Superstitious beachcombers wandering along the Gulf of Mexico shores may encounter an eerie discovery—gleaming glass that beckons caution. These are not mere trinkets; they are "witch bottles" believed to trap malevolent spirits, emerging along the coastal stretch near Corpus Christi, Texas, as reported by researcher Jace Tunnell.
Since 2017, eight of these mysterious artifacts have washed ashore on a monitored 60-mile beach, prompting intrigue and concern. The most recent discovery, pulled by Tunnell on Nov. 15, contained vegetation and gooseneck barnacles, indicating a prolonged journey adrift.
"I don't get creeped out by them, but I'm also not going to open them," shared Tunnell, acknowledging the perceived spells residing within. His reluctance echoes a cautious approach in the face of the unknown: "Why take the chance?"
Instead of unlocking the secrets within, Tunnell has opted to showcase these occult finds on his back fence, respecting his wife's limit—"shells inside, but no spell bottles."
These bottles, filled with an array of items such as hair, herbs, local plants, nails or bodily fluids, have a historical presence in the United Kingdom. McGill University's Office of Science and Society reports nearly 200 such bottles recovered there, hidden in walls or buried underground.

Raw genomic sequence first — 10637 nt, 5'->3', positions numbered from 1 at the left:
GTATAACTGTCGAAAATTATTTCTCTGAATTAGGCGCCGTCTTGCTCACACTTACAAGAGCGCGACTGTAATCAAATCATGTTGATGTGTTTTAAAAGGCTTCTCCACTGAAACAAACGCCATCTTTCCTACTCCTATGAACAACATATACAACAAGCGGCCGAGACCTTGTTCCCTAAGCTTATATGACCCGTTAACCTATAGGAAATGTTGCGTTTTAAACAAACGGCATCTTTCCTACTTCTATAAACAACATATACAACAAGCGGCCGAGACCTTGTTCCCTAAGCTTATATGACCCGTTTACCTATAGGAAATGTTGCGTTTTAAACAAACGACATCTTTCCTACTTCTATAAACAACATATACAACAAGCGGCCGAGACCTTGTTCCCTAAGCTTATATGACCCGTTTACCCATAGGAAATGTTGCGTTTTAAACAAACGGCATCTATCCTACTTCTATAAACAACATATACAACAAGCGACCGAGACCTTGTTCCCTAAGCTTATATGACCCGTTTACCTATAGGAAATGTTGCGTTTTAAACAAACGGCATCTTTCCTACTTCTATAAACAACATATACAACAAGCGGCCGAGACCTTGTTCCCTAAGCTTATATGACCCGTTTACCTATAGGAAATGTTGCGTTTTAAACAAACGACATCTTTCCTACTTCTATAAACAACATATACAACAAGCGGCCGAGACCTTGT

In centuries past, belief in witches and their harmful spells was powerful. These "witch bottles," when properly prepared, could reflect the spell and torment of the witch, compelling them to lift the curse and facilitate the victim's recovery.
The Bible, in Deuteronomy 18:10-12, explicitly warns against practices associated with witchcraft: "There must not be found among you anyone who makes his son or his daughter pass through the fire, or who uses divination, or uses witchcraft, or an interpreter of omens, or a sorcerer, or one who casts spells, or a spiritualist, or an occultist, or a necromancer. For all that do these things are an abomination to the Lord..."
The William & Mary Center for Archaeological Research adds that bottles containing metal items, like nails, might be buried strategically to "energize the nails into breaking a witch's spell." Various burial locations, from the hearth to corners of a property or even a dung pile, were observed in different traditions.
While fewer than a dozen remnants of this practice have been discovered in the U.S., Tunnell and his colleagues remain uncertain about the origin of these spell bottles. Some may come from distinct "real thin yellow vinegar bottles" made in Haiti, hinting at a potential connection to the Caribbean or South America.
For those who chance upon a "witch bottle," guidance from the Museum of London Archeology is clear. Whether left on the beach or taken home, the stopper should remain corked. This advice applies whether the intent is to contain spirits or to avoid potential biohazards within.
As Christians, this mysterious phenomenon reminds us to remain discerning in the face of spiritual dangers. Be cautious, guided by biblical principles (Eph. 5:11), and mindful of the occult forces at play.
James Lasher is Staff Writer for Charisma Media.
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